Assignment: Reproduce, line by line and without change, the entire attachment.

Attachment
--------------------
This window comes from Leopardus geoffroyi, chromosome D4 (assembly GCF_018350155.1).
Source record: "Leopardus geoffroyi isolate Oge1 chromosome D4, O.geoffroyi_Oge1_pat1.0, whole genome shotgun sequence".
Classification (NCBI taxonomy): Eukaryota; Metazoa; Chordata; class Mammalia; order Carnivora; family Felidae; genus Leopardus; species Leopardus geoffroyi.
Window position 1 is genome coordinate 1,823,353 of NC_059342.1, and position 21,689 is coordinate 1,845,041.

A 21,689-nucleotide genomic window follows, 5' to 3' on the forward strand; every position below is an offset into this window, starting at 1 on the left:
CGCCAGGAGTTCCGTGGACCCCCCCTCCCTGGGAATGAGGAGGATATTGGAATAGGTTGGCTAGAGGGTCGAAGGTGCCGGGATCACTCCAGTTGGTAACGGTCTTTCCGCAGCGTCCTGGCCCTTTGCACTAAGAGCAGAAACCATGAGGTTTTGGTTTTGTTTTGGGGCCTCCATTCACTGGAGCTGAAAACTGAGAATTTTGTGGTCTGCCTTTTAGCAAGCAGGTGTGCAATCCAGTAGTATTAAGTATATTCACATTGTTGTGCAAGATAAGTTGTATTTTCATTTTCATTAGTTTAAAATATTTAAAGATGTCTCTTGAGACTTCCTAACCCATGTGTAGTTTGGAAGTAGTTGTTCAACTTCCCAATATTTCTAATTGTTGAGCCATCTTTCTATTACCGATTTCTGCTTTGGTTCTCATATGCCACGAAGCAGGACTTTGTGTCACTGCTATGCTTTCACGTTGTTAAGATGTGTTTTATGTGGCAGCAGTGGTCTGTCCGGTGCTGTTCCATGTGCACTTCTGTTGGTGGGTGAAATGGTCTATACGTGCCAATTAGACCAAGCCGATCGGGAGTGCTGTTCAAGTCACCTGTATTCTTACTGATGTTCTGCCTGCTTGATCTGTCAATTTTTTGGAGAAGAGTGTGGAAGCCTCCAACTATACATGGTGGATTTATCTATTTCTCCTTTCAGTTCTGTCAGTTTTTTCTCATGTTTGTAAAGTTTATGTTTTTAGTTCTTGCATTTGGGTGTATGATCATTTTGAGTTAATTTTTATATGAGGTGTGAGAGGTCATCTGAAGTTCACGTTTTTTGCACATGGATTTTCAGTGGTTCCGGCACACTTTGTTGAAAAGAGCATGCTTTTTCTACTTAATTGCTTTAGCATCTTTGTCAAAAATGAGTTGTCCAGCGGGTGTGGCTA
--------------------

This window comes from Leopardus geoffroyi, chromosome D4 (assembly GCF_018350155.1).
Source record: "Leopardus geoffroyi isolate Oge1 chromosome D4, O.geoffroyi_Oge1_pat1.0, whole genome shotgun sequence".
Classification (NCBI taxonomy): Eukaryota; Metazoa; Chordata; class Mammalia; order Carnivora; family Felidae; genus Leopardus; species Leopardus geoffroyi.
Window position 1 is genome coordinate 1,823,353 of NC_059342.1, and position 21,689 is coordinate 1,845,041.

A 21,689-nucleotide genomic window follows, 5' to 3' on the forward strand; every position below is an offset into this window, starting at 1 on the left:
CGCCAGGAGTTCCGTGGACCCCCCCTCCCTGGGAATGAGGAGGATATTGGAATAGGTTGGCTAGAGGGTCGAAGGTGCCGGGATCACTCCAGTTGGTAACGGTCTTTCCGCAGCGTCCTGGCCCTTTGCACTAAGAGCAGAAACCATGAGGTTTTGGTTTTGTTTTGGGGCCTCCATTCACTGGAGCTGAAAACTGAGAATTTTGTGGTCTGCCTTTTAGCAAGCAGGTGTGCAATCCAGTAGTATTAAGTATATTCACATTGTTGTGCAAGATAAGTTGTATTTTCATTTTCATTAGTTTAAAATATTTAAAGATGTCTCTTGAGACTTCCTAACCCATGTGTAGTTTGGAAGTAGTTGTTCAACTTCCCAATATTTCTAATTGTTGAGCCATCTTTCTATTACCGATTTCTGCTTTGGTTCTCATATGCCACGAAGCAGGACTTTGTGTCACTGCTATGCTTTCACGTTGTTAAGATGTGTTTTATGTGGCAGCAGTGGTCTGTCCGGTGCTGTTCCATGTGCACTTCTGTTGGTGGGTGAAATGGTCTATACGTGCCAATTAGACCAAGCCGATCGGGAGTGCTGTTCAAGTCACCTGTATTCTTACTGATGTTCTGCCTGCTTGATCTGTCAATTTTTTGGAGAAGAGTGTGGAAGCCTCCAACTATACATGGTGGATTTATCTATTTCTCCTTTCAGTTCTGTCAGTTTTTTCTCATGTTTGTAAAGTTTATGTTTTTAGTTCTTGCATTTGGGTGTATGATCATTTTGAGTTAATTTTTATATGAGGTGTGAGAGGTCATCTGAAGTTCACGTTTTTTGCACATGGATTTTCAGTGGTTCCGGCACACTTTGTTGAAAAGAGCATGCTTTTTCTACTTAATTGCTTTAGCATCTTTGTCAAAAATGAGTTGTCCAGCGGGTGTGGCTA